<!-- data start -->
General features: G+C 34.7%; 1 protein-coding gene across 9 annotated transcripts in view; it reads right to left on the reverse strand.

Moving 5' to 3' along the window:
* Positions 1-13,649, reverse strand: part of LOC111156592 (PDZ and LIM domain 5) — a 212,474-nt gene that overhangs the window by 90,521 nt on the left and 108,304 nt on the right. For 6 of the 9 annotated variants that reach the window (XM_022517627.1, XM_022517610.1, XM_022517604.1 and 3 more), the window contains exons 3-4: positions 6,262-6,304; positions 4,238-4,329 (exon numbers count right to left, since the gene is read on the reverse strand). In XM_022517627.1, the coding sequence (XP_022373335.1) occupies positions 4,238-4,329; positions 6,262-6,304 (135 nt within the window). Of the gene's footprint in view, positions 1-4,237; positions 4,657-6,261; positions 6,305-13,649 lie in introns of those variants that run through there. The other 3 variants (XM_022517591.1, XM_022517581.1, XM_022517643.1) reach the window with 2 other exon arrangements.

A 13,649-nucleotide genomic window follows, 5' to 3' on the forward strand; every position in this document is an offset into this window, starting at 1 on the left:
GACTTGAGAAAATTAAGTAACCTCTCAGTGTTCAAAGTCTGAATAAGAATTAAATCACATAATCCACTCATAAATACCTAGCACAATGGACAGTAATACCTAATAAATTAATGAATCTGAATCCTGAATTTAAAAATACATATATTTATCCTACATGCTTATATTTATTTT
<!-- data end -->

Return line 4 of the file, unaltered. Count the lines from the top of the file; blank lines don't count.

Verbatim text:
A 13,649-nucleotide genomic window follows, 5' to 3' on the forward strand; every position in this document is an offset into this window, starting at 1 on the left: